The Singaporean High Court on 12 May 2017 agreed with Chinpo’s appeal on the same issue (the judgment is available here). “If we accept this opinion as conclusive of ‘what could reasonably be used to contribute’ to the [nuclear program] of the DPRK…then even mundane logistics such as food and toiletries that facilitated the functioning of the [nuclear program] of the DPRK” could also contribute. I’m not sure where Yongbyon gets its shampoo, but I take their point.

The court added that there is a “large logical leap between transferring funds for the passage of a vessel through the Panama Canal (without knowing the presence of the Material on the vessel) and contributing that the transfer could contribute to the [nuclear program] of the DPRK”. Their conclusion: unless it’s going directly to the nuclear program, it’s not proliferation finance. The appeals court even implied that funding the transport of an assembled nuclear warhead (don’t get me started) might be too indirect for regulation 12(b).

To be fair, prosecutors should not have had to perform such legal gymnastics in the first place. The language in 12b of the Singaporean statute is pulled from Paragraph 18 of UNSCR 1874 (2009):


But in just lifting language from paragraph 18, the statute misses out the financial obligations captured in other parts of the resolution, namely in paragraphs 9 and 10, which ban financial transactions related to conventional weapons. Had Singapore drafted and updated its national regulations with sufficient specificity, or made reference to other activities that proliferators are prohibited from engaging in pursuant to relevant UN resolutions, this would never have been an issue.

Sure, prosecutors could have tried to charge Chinpo under the part of the Singaporean statute that covers provision of services related to conventional weapons (Regulation 5, read with 13), but to do so they would have had to prove that Tan and Chinpo staff knew that illicit weapons were on board the Chong Chon Gang. Hard to do. That same burden didn’t exist in relation to regulation 12b, which is why it was chosen.

That sort of backfired on prosecutors too, because the Court of Appeal ended up getting spelling out its own (completely self-contradicting) conclusions that Chinpo staff might have had to know about the weapons in the Chon Chong Gang to be convicted under 12(b). Dear Singapore: if your statute requires the prosecution to prove that a defendant knew the whole illegal masterplan, it will be worthless for enforcement. North Korea is way too good at evasion for us to be able to do that, even in the most straightforward cases.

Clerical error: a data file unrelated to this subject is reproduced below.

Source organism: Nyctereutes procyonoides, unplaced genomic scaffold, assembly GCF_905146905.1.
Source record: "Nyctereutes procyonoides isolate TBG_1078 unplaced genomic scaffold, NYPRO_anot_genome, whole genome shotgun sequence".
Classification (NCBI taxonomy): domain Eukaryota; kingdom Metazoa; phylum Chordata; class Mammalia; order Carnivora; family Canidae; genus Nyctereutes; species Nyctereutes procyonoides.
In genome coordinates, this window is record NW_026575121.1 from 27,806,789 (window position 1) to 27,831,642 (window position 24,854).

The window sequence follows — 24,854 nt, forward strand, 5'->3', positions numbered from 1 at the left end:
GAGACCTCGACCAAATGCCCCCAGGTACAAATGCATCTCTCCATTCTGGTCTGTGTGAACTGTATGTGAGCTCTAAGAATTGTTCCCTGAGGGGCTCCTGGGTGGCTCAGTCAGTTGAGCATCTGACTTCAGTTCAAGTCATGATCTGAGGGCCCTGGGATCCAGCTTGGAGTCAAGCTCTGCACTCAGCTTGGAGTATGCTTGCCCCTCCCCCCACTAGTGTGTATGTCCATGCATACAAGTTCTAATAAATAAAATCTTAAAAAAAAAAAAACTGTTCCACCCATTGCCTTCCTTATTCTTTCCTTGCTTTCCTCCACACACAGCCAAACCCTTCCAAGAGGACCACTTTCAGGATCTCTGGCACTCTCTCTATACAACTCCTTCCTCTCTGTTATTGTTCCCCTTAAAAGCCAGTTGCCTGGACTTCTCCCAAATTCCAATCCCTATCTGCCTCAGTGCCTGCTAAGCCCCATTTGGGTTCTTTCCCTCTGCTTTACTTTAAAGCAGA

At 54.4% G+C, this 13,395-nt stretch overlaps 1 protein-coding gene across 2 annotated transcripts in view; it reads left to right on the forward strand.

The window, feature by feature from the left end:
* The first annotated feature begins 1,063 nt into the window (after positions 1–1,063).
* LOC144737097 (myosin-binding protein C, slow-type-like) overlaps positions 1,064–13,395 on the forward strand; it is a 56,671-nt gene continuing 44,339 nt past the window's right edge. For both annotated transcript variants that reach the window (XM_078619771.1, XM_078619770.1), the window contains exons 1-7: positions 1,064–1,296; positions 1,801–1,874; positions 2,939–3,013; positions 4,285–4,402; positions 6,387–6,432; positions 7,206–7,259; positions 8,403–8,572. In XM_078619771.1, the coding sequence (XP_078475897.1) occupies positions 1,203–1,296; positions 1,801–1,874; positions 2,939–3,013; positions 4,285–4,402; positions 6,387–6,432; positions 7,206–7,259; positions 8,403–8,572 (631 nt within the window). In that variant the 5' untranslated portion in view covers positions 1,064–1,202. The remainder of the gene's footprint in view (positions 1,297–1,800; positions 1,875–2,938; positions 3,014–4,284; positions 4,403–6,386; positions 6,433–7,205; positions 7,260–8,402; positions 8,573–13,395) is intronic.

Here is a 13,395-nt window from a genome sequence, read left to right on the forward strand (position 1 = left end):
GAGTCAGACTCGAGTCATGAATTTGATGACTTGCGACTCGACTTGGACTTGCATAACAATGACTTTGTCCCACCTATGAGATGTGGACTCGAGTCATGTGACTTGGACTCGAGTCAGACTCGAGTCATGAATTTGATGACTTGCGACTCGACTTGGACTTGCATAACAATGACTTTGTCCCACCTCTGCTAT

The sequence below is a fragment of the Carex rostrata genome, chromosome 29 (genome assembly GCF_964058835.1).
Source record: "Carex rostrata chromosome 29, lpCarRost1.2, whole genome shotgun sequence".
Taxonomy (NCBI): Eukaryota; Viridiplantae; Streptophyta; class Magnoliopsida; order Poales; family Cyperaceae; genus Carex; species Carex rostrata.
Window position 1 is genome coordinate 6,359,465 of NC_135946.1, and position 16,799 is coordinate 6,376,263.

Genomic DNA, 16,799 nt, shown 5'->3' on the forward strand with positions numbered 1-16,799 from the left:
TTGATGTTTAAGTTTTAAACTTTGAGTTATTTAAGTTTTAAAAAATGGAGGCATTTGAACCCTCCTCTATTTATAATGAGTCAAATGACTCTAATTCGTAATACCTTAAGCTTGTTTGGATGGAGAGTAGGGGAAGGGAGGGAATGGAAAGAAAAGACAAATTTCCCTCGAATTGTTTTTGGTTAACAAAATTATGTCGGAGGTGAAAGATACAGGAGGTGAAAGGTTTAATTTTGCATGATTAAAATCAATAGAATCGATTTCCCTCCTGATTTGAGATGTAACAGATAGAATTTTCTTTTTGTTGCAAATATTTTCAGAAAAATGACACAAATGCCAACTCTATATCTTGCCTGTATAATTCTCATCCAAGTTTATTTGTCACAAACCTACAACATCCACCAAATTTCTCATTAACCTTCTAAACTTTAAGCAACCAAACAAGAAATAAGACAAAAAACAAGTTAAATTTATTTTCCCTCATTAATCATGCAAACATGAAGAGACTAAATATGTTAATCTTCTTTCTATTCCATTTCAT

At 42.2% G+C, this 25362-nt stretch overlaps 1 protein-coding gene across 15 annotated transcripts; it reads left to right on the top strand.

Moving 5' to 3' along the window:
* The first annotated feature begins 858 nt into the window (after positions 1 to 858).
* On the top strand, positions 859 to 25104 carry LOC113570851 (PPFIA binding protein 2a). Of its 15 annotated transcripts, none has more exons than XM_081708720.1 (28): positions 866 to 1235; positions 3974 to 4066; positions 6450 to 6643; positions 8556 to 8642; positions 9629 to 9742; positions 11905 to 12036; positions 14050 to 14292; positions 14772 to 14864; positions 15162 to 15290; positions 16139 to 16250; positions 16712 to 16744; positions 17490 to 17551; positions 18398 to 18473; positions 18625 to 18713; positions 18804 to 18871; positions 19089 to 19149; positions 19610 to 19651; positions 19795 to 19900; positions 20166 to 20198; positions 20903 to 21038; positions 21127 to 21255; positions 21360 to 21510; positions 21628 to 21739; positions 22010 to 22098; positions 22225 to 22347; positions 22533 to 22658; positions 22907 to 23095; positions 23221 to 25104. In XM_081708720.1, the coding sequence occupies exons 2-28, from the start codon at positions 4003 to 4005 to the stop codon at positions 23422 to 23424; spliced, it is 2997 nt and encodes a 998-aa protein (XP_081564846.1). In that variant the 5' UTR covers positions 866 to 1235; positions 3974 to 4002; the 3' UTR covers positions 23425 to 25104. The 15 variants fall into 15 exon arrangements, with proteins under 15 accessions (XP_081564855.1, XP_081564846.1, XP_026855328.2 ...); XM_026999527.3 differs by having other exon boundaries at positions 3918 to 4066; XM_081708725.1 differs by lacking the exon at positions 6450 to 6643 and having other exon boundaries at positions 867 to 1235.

Debacles like this are perfect examples of the need for greater attention to the global deficiencies in implementing UN Security Council Resolutions on the DPRK. No, the issue isn’t sexy, and DPRK sanctions nerds like me sound like broken records when we keep bringing it up. But if Singapore is actually comparatively advanced in implementation, think about how far behind we are elsewhere, and the practical problems those gaps might create for stopping perpetrators of the next Chong Chon Gang. We have so far to go just to get the arms-focused sanctions we passed in 2006 and 2009 right. Don’t even get me started on the truck load of stuff the Security Council dumped on everyone in 2016.  

In short, for those of us working to help build capacity globally on counter-proliferation finance, and particularly to create a basket of success stories in passing and enforcing CPF legislation, this outcome really sets us back.


  1. Janet M. Simons (History)

    Here is the correct link for the UN Panel of Experts 2014 report:

  2. Cameron (History)

    Was leaving out the sections related to conventional weapons done on purpose, or was it just an oversight in updating the regulations? It would be interesting to know if they only wanted the lesser burden of proof to apply to WMD issues.

    Also, if I’m recalling correctly the kid in Manhattan Project replaced the plutonium with shampoo, so it -might- be important. What a movie.

  3. Andrea (History)

    My understanding was that 12(b) is in effect a copy-paste job from 2094 para 18, and as a consequence misses how other restrictions within UN resolutions interact with it. Not deliberate, just not a diligent drafting job.